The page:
PALM BEACH GARDENS, Fla. --
Today is the first school day following the massacre at Sandy Hook Elementary in Connecticut and schools across Palm Beach County made plans for receiving students.
At Marsh Pointe Elementary in Palm Beach Gardens, Principal Maureen Werner recorded a message for parents this weekend.
"I am making this call with the hopes of acknowledging the fact that we stand united in our grief and condolences for the entire Newtown, Connecticut school community. This was a heinous, incomprehensible tragedy," her message said.
Werner says she has received an overwhelming outpouring of support from parents. "Please know that we have as safe a school as anyone can have and that the MPE Crisis Response codes are current and practiced on a scheduled basis," her message said.
At 7:30 Monday morning, teachers lined the hallways of the school and all students were brought in simultaneously, instead of the typical staggered entry. They reassured children that the school is safe. Werner said attendance Monday was "normal."
Werner said throughout the weekend, she communicated with teachers and discussed the best approach in the classroom following the tragedy.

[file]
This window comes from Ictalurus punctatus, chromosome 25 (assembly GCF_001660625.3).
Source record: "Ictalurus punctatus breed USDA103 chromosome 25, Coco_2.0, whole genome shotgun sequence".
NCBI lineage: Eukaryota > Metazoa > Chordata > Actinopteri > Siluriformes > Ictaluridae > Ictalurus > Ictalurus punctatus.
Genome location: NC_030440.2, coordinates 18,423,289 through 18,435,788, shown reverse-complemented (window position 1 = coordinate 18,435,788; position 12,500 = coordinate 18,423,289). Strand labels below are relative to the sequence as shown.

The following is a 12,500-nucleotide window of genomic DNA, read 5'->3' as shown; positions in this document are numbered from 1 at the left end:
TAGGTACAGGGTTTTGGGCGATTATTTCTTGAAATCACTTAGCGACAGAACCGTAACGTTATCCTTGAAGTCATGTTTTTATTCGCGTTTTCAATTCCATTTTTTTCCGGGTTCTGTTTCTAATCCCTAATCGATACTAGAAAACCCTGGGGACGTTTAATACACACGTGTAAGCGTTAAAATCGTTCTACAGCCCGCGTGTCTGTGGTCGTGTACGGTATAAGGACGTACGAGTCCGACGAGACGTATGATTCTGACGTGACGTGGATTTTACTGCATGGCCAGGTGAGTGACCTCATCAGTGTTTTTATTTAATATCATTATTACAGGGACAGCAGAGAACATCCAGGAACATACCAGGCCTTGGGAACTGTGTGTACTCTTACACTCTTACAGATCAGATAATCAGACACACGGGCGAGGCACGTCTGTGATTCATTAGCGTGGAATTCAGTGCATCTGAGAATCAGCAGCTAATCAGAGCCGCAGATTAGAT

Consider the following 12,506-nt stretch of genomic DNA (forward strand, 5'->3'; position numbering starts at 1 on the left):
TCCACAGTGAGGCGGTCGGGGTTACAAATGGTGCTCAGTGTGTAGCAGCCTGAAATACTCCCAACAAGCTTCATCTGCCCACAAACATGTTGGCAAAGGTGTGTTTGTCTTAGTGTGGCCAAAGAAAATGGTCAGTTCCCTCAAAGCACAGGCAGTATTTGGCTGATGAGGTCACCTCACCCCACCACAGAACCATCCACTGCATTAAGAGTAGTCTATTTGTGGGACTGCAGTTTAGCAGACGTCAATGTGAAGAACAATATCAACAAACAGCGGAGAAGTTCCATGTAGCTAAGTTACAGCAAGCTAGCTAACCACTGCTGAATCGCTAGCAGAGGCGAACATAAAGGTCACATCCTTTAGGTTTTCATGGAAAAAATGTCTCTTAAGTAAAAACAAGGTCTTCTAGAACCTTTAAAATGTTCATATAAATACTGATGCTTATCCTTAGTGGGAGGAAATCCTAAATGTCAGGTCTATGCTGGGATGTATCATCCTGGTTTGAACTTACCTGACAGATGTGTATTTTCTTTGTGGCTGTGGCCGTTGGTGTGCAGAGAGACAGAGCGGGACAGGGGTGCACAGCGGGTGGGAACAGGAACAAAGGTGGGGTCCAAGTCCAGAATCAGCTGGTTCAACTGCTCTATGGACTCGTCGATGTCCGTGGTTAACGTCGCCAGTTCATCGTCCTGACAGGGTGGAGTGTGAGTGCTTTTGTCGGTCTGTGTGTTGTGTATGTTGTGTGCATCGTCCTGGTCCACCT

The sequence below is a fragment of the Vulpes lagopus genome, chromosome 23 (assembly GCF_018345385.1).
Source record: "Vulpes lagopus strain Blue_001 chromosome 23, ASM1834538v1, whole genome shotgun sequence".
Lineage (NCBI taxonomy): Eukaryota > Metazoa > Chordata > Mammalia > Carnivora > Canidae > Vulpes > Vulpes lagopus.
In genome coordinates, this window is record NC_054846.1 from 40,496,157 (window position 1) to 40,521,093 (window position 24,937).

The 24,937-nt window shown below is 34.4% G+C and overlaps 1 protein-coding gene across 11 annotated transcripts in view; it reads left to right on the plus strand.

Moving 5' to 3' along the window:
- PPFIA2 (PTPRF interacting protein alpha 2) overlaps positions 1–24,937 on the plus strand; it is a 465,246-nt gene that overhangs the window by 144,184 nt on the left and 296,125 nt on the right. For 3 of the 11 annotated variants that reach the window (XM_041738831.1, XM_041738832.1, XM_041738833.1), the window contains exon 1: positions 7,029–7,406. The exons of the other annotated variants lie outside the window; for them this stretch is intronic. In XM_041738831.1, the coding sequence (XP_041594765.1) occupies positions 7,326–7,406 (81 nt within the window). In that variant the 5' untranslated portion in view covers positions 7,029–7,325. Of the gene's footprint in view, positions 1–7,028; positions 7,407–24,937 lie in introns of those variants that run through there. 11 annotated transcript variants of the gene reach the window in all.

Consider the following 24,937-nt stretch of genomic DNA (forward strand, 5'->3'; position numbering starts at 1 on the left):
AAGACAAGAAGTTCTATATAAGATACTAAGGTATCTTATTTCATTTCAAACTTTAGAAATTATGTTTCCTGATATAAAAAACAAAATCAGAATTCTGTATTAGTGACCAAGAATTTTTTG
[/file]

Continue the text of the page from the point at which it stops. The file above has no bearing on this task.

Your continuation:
"We are always practicing our emergency response drills and everything and that we will handle the children's questions with sensitivity, based on the age of the children and their level of understanding and awareness," Werner said.
Palm Beach County School District Spokeswoman Vickie Middlebrooks says extra security is in place at every school in the district. She says teachers are being very vigilant and some were given guidance over the weekend and first thing Monday morning. Extra guidance counselors are being offered to any teachers or students who need to talk.
Tiffanie Smith, a mother of a kindergartener and a second grader at Marsh Pointe, says she approached having a conversation with her children very carefully over the weekend. She said her younger child is likely too young to understand.
Her older child had many questions. "Being gifted, she has a lot more questions than a normal second grader would, so we were very honest with her and just said that a very sad thing happened and that sometimes happens in the world, it is very rare," Smith said.
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